gms | German Medical Science

78th Annual Meeting of the German Society of Oto-Rhino-Laryngology, Head and Neck Surgery

German Society of Oto-Rhino-Laryngology, Head and Neck Surgery

16.05. - 20.05.2007, Munich

Melanocyte localization and distribution in human cholesteatoma

Meeting Abstract

  • corresponding author Ewa Olszewska - Department of Otolaryngology Medical University of Bialystok, Bialystok, Polen
  • Matthias Wagner - Department of General and Special Pathology, Saarland University, Homburg-Saar
  • Tao Upile - Department of Head & Neck Surgery, Royal National Throat, Nose and Ear Hospital, London, United Kingdom
  • Holger Sudhoff - Department of Otorhinolaryngology Head and Neck Surgery, Bochum

Deutsche Gesellschaft für Hals-Nasen-Ohren-Heilkunde, Kopf- und Hals-Chirurgie. 78. Jahresversammlung der Deutschen Gesellschaft für Hals-Nasen-Ohren-Heilkunde, Kopf- und Hals-Chirurgie e.V.. München, 16.-20.05.2007. Düsseldorf: German Medical Science GMS Publishing House; 2007. Doc07hnod342

The electronic version of this article is the complete one and can be found online at:

Published: April 24, 2007

© 2007 Olszewska et al.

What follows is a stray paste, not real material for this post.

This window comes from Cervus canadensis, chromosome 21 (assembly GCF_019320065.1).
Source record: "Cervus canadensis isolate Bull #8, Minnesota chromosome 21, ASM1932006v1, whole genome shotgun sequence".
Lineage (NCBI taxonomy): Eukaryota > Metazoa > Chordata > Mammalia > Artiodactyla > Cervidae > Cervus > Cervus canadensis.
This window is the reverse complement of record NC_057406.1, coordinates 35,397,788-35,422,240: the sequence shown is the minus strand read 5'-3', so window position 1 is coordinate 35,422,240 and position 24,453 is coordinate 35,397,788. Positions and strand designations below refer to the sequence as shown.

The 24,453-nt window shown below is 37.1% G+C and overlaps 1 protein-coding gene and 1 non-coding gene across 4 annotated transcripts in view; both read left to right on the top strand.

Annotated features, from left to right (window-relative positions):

This is an Open Access article distributed under the terms of the Creative Commons Attribution License ( You are free: to Share – to copy, distribute and transmit the work, provided the original author and source are credited.



Introduction: Melanocytes in skin are derivates of the neural crest and colonize the epidermis in the first trimester of gestation. During embryogenesis, the pharyngeal pounches generate the mucosa of the middle ear, the nasopharynx, and the mounth. The aim of our study was to evaluate the prevalence and role of melanocytes in human cholesteatoma and normal meatal skin in Caucasian adults.

Material and methods: Human cholesteatoma (n=18) and normal meatal skin samples (n=10) were investigated immunohistochemically with anti-HMB-45 and MART-1 antibodies. Localization and distribution of melanocytes were assessed in the epidermis and cholesteatoma using the automatic analyzing system (DP SOFT version 3.2, New York, USA).

Results: Regular skin exhibited melanocytes within the epidermis and accounting for 10% of the total cell number. They occurred partly as membrane-bound clusters. Cholesteatoma matrix melanocytes were observed in the basal layer of exhibiting an oval or round morphology. Decreased numbers of melanocytes in the basal layer correlated with keratinization in cholesteatoma samples. Melanocytes revealed monomorphous nuclei, abundant cytoplasm containing particles of melanin. Accounting for 2-6% of the total cell number within the squamous epithelium, melanocytes density was significantly lower in cholesteatoma tissue than in skin.

Conclusion: Melanocytes distribution pattern was slightly different compared the epithelia of skin and cholesteatoma. The presence of melanocytes in cholesteatoma may be due to an ingrowth consequently controlled by keratinocyte-derived signals. In terms the pathogenesis of cholesteatoma matrix neither squamous metaplasia nor melanocyte metaplasia can be excluded by our data.